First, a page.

Saturday, September 01, 2012

The No-Dogs-Allowed Rule; Buddy

Sheth, Kashmira. The No-Dogs-Allowed Rule.
1 September 2012, Albert Whitman and Co.
E-ARC from

Ishan Mehra desperately wants a dog, but his busy parents don't want to get one. His brother Sunil also wants a dog but is more responsible and less irksome to his parents. Ishan tries every trick under the sun, from trying to make his mother breakfast with disastrous results, pretending to be a dog, and plotting to mention dogs at every available opportunity. Ishan's exuberance gets him into a lot of trouble, and his chance at redemption comes when he finds a neighbor who has a stroke and had the opportunity to take care of the man's dog.
Strengths: This was a funny book that early elementary students will enjoy, and it is great that Ishan's life is filled with details revolving around his ethnic background, but the book is not about him being Indian, it's about him wanting a job.
Weaknesses: This is too young for middle school, and I would have loved to have one like this for a slightly older crowd, something like Paulsen's Liar, Liar series.

Herlong, M.H. Buddy.
13 September 2012 (ARC from Baker and Taylor)
Reviewed at Young Adult Books Central

Li'l T is happy with his life in New Orleans in 2005 except for one thing: he desperately wants a dog. When the family car hits a dog on the way to church, they rally support and take the dog to the vet, who has to amputate one of the dogs legs. Li'l T is happy that he finally has a pet, and assumes extra responsibilities, like mowing yards, in order to pay for Buddy's upkeep. Of course, in the late summer of 2005, Li'l T's family has bigger issues to worry about-- they have to leave their home because of Hurricane Katrina, and when they can't fit Buddy in the car, they leave him locked in an upstairs bathroom. Once the storm passes, they try to retrieve him and are devastated when he is not there, although relieved that he has been rescued. The pastor of the family's church tries to help locate the dog, and it turns our Buddy has been adopted by a family in California. When the adoptive family contacts Li'l T, money is raised to send him out to bring the dog back. Once there, he realizes how much the other family loves Buddy and has to make the decision as to what is best for the dog he adores.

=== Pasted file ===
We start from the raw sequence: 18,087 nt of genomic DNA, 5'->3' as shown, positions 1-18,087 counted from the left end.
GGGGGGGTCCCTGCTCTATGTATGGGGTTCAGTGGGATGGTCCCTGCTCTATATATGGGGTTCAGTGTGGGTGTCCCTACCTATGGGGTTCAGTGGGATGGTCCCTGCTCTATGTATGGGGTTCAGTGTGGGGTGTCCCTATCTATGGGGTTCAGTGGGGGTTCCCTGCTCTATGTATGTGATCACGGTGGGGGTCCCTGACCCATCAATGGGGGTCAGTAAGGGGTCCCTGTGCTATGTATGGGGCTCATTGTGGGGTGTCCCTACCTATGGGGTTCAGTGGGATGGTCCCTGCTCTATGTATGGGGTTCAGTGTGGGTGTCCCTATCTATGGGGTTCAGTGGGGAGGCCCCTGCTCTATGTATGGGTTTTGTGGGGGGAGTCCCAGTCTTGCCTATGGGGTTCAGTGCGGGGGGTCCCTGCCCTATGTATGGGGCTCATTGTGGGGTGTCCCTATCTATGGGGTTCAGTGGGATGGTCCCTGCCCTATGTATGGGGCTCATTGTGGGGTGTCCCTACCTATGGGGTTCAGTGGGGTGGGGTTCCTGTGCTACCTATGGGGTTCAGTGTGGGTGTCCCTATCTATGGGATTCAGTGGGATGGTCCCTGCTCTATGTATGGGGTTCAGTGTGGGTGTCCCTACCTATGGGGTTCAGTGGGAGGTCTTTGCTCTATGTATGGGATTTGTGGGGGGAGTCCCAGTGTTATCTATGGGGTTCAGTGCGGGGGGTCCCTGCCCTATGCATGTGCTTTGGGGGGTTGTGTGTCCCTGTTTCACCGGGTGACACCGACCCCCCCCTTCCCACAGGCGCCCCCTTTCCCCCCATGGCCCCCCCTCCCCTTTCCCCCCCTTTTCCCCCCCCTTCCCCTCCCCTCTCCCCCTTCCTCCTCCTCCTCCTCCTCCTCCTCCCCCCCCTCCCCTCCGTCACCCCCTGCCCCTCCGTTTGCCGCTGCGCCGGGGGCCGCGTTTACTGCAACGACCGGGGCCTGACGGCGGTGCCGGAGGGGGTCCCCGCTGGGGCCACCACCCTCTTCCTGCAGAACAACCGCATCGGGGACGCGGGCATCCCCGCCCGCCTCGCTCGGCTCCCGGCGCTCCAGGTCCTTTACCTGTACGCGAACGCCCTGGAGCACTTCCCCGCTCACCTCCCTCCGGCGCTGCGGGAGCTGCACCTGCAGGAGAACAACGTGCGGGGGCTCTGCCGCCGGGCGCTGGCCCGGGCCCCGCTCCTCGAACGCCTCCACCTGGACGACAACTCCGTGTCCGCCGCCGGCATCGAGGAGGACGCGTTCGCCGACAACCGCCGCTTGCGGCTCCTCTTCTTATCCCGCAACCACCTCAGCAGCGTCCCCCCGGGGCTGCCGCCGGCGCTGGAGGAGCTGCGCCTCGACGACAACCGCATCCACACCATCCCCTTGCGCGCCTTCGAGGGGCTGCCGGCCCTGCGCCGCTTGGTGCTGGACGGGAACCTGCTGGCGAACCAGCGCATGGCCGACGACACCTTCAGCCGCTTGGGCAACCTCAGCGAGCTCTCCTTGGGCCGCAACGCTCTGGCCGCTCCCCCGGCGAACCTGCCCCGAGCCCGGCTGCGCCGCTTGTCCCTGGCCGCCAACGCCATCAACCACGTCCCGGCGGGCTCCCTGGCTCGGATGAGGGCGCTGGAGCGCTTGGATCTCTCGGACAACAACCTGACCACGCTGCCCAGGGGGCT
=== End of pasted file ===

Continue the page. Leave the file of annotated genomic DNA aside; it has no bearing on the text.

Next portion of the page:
Strengths: Strong sense of place and community, as well as another view of the events of Hurrican Katrina and the devastation that it brought to communities. I'm assuming that Li'l T is African American, which would be great, because there aren't as many multicultural dog books, but looking back, I have nothing concrete to indicate this; even the cover is ambiguous.
Weaknesses: The pacing on this is rather slow, and since my students were about 5 when Katrina hit, they don't know much about it.

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